With the physical test + calculation method, the following glasses need to be tested (based on the NFRC 304 method):

  1. Window film on a reference glass substrate (typically a 3 – 6 mm clear or low iron glass)
  2. The reference glass substrate (without window film)
  3. Other glass substrates

With the test results of glasses 1 & 2, the window film only optical data can be calculated. The window film only optical data can then be added to all glass substrates tested in step 3 to get the combined glass with window film optical & thermal properties.

This method is recommended for product development applications, with a large number of glass substrate types.

On-site measurement of glass color uniformity

Related services Glass optical & thermal properties, Color & color difference, On-site testing & monitoring

Glass color uniformity is important to building facade aesthetics. It is possible to instrumentally measure the glass color uniformity on-site with a handheld spectrophotometer (a type of instrument for color measurement).

The principle

There are two steps in measuring glass color uniformity:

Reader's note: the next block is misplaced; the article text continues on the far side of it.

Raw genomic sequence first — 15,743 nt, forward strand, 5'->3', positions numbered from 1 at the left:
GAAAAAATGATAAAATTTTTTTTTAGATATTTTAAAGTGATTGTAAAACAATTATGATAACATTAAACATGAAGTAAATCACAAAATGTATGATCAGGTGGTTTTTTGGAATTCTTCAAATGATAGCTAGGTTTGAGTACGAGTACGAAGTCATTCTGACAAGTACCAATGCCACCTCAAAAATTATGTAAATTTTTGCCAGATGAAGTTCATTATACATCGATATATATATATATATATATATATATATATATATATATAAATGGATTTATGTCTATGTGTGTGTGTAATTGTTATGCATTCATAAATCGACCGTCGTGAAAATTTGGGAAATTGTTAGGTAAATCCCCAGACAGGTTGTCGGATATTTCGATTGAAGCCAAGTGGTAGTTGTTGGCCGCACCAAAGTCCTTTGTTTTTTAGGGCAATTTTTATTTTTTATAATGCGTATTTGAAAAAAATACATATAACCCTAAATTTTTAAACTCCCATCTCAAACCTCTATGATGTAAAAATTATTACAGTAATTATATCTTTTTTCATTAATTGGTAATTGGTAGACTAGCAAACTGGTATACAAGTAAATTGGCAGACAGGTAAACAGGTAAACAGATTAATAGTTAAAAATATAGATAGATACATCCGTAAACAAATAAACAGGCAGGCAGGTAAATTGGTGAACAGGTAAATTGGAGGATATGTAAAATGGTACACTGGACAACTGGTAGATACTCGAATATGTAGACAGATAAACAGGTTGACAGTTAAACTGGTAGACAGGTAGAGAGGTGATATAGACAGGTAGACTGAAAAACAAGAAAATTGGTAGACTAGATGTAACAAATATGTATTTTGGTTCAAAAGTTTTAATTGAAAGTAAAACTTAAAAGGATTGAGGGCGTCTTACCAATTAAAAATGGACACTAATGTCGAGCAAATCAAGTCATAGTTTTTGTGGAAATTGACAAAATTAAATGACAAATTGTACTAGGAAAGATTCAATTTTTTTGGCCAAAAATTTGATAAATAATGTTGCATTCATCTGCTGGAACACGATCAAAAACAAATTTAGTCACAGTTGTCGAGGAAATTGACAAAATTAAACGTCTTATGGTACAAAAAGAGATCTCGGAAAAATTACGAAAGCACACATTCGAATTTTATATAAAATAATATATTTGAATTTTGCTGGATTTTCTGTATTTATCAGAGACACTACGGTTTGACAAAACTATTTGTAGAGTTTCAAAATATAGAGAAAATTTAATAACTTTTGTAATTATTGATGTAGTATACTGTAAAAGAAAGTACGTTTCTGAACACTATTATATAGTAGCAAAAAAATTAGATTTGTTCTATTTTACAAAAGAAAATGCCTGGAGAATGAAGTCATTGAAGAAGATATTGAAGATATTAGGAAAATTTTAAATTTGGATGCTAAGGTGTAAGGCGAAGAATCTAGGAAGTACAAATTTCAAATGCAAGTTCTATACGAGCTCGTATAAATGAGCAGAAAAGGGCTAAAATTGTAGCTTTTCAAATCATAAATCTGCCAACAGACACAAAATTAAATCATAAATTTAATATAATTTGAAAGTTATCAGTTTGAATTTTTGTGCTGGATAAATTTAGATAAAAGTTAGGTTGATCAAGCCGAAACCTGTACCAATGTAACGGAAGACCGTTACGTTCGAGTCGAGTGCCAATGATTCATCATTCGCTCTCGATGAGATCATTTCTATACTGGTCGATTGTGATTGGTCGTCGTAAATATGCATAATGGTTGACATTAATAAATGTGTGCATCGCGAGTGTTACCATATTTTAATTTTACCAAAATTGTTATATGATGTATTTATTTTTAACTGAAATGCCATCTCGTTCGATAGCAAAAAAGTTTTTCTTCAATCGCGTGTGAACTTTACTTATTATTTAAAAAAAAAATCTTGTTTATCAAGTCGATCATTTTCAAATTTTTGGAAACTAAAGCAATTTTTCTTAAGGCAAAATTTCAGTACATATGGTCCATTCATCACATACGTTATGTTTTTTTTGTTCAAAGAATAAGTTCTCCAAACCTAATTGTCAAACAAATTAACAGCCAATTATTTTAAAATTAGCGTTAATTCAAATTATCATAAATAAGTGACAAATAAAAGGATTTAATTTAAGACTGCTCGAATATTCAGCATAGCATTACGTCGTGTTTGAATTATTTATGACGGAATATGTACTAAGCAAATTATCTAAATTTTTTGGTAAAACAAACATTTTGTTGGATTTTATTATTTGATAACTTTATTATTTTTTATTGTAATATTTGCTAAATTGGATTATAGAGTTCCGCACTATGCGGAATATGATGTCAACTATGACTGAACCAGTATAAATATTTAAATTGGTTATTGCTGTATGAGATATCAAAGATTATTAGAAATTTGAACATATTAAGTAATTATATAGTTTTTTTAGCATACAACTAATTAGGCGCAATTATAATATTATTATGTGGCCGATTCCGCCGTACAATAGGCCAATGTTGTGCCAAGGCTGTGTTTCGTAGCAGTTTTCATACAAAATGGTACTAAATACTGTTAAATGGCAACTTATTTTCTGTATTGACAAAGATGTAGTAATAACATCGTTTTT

1. Determination a reference color
  2. Determination of color differences between the sample glasses and the reference color

Reference color

The reference color cannot be defined numerically (refer to the inter-instrument error section for the reasons) and it must be defined physically. There are two possible ways:

  • A phyical glass sample (i.e. a control glass provided by the client)
  • A group of glasses identified on-site (e.g. 10 installed glass selected by the client)

For the second option, the average color of the selected glasses is used as the reference color. According to ASTM C1376, a minimum of 10 glasses are required. The second option is often used in practice, as it is more convenient to use installed glasses as the reference.

Color difference between a sample glass and the reference color

In the CIELAB color space, a color is expressed as 3 values: L*, a and b:

  • L*: represents the lightness of a color, with the range 0 – 100 (0: black; 100: white)
  • a: represents the position of a color between red and green (a > 0: redish; a < 0: greenish), with the typical range -128 – 127
  • b: represents the position of a color between yellow and blue (b > 0: yellowish; b < 0: bluish), with the typical range -128 – 127

The color difference, ΔE, between the reference color, L*abref, and a specific sample color, L*absample, is calculated as: